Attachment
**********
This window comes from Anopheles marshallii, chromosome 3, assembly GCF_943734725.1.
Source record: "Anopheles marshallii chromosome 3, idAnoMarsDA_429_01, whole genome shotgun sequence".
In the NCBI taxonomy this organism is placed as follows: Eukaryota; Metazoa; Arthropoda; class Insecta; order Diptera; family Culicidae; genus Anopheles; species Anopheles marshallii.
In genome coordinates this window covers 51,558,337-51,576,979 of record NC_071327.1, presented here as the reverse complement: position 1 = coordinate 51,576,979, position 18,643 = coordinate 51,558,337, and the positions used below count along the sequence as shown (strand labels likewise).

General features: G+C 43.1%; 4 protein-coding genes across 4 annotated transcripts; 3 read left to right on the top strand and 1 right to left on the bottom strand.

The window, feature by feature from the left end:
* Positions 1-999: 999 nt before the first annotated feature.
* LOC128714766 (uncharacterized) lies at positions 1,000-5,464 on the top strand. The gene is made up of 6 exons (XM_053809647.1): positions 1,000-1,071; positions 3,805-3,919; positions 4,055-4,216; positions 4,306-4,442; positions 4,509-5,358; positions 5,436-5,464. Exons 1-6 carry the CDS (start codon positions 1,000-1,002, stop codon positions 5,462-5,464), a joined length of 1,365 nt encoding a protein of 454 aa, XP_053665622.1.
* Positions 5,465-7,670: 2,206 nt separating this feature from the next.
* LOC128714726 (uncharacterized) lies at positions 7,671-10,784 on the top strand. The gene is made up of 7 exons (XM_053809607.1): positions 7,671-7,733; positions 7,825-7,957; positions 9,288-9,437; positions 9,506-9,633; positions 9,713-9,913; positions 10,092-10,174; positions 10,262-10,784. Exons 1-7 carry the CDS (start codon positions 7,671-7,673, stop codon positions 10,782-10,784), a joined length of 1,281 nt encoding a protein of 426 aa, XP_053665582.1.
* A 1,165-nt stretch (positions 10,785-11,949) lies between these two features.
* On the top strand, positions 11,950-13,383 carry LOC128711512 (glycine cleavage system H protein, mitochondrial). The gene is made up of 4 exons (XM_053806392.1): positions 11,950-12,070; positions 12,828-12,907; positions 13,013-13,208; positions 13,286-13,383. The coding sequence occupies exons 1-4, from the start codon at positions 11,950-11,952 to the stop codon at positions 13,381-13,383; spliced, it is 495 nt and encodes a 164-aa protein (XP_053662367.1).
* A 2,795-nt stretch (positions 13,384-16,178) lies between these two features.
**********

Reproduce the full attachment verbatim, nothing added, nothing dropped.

This window comes from Anopheles marshallii, chromosome 3, assembly GCF_943734725.1.
Source record: "Anopheles marshallii chromosome 3, idAnoMarsDA_429_01, whole genome shotgun sequence".
In the NCBI taxonomy this organism is placed as follows: Eukaryota; Metazoa; Arthropoda; class Insecta; order Diptera; family Culicidae; genus Anopheles; species Anopheles marshallii.
In genome coordinates this window covers 51,558,337-51,576,979 of record NC_071327.1, presented here as the reverse complement: position 1 = coordinate 51,576,979, position 18,643 = coordinate 51,558,337, and the positions used below count along the sequence as shown (strand labels likewise).

General features: G+C 43.1%; 4 protein-coding genes across 4 annotated transcripts; 3 read left to right on the top strand and 1 right to left on the bottom strand.

The window, feature by feature from the left end:
* Positions 1-999: 999 nt before the first annotated feature.
* LOC128714766 (uncharacterized) lies at positions 1,000-5,464 on the top strand. The gene is made up of 6 exons (XM_053809647.1): positions 1,000-1,071; positions 3,805-3,919; positions 4,055-4,216; positions 4,306-4,442; positions 4,509-5,358; positions 5,436-5,464. Exons 1-6 carry the CDS (start codon positions 1,000-1,002, stop codon positions 5,462-5,464), a joined length of 1,365 nt encoding a protein of 454 aa, XP_053665622.1.
* Positions 5,465-7,670: 2,206 nt separating this feature from the next.
* LOC128714726 (uncharacterized) lies at positions 7,671-10,784 on the top strand. The gene is made up of 7 exons (XM_053809607.1): positions 7,671-7,733; positions 7,825-7,957; positions 9,288-9,437; positions 9,506-9,633; positions 9,713-9,913; positions 10,092-10,174; positions 10,262-10,784. Exons 1-7 carry the CDS (start codon positions 7,671-7,673, stop codon positions 10,782-10,784), a joined length of 1,281 nt encoding a protein of 426 aa, XP_053665582.1.
* A 1,165-nt stretch (positions 10,785-11,949) lies between these two features.
* On the top strand, positions 11,950-13,383 carry LOC128711512 (glycine cleavage system H protein, mitochondrial). The gene is made up of 4 exons (XM_053806392.1): positions 11,950-12,070; positions 12,828-12,907; positions 13,013-13,208; positions 13,286-13,383. The coding sequence occupies exons 1-4, from the start codon at positions 11,950-11,952 to the stop codon at positions 13,381-13,383; spliced, it is 495 nt and encodes a 164-aa protein (XP_053662367.1).
* A 2,795-nt stretch (positions 13,384-16,178) lies between these two features.